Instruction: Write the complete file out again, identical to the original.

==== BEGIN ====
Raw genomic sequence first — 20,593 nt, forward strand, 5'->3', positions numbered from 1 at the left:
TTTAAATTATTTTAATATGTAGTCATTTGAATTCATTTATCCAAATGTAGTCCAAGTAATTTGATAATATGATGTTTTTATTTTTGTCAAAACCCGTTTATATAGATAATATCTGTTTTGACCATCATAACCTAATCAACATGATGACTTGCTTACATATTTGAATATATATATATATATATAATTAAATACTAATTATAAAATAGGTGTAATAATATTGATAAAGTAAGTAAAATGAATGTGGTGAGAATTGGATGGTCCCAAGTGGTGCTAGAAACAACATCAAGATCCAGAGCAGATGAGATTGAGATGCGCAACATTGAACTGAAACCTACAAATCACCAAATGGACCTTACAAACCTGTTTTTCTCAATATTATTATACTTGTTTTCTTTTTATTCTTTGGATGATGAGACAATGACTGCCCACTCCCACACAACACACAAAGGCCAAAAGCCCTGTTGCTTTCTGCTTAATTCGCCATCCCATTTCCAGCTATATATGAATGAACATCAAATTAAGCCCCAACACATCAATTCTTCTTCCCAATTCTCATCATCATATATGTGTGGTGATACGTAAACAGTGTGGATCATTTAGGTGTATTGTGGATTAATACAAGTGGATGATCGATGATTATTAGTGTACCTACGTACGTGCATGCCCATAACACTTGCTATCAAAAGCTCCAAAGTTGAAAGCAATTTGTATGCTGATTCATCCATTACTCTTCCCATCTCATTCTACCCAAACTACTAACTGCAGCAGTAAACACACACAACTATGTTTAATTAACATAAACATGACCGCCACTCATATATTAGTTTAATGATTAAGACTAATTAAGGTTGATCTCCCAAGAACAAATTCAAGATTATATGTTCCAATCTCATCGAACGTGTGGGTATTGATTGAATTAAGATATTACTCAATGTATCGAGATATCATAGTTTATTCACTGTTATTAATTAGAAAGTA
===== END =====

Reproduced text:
Raw genomic sequence first — 20,593 nt, forward strand, 5'->3', positions numbered from 1 at the left:
TTTAAATTATTTTAATATGTAGTCATTTGAATTCATTTATCCAAATGTAGTCCAAGTAATTTGATAATATGATGTTTTTATTTTTGTCAAAACCCGTTTATATAGATAATATCTGTTTTGACCATCATAACCTAATCAACATGATGACTTGCTTACATATTTGAATATATATATATATATATAATTAAATACTAATTATAAAATAGGTGTAATAATATTGATAAAGTAAGTAAAATGAATGTGGTGAGAATTGGATGGTCCCAAGTGGTGCTAGAAACAACATCAAGATCCAGAGCAGATGAGATTGAGATGCGCAACATTGAACTGAAACCTACAAATCACCAAATGGACCTTACAAACCTGTTTTTCTCAATATTATTATACTTGTTTTCTTTTTATTCTTTGGATGATGAGACAATGACTGCCCACTCCCACACAACACACAAAGGCCAAAAGCCCTGTTGCTTTCTGCTTAATTCGCCATCCCATTTCCAGCTATATATGAATGAACATCAAATTAAGCCCCAACACATCAATTCTTCTTCCCAATTCTCATCATCATATATGTGTGGTGATACGTAAACAGTGTGGATCATTTAGGTGTATTGTGGATTAATACAAGTGGATGATCGATGATTATTAGTGTACCTACGTACGTGCATGCCCATAACACTTGCTATCAAAAGCTCCAAAGTTGAAAGCAATTTGTATGCTGATTCATCCATTACTCTTCCCATCTCATTCTACCCAAACTACTAACTGCAGCAGTAAACACACACAACTATGTTTAATTAACATAAACATGACCGCCACTCATATATTAGTTTAATGATTAAGACTAATTAAGGTTGATCTCCCAAGAACAAATTCAAGATTATATGTTCCAATCTCATCGAACGTGTGGGTATTGATTGAATTAAGATATTACTCAATGTATCGAGATATCATAGTTTATTCACTGTTATTAATTAGAAAGTA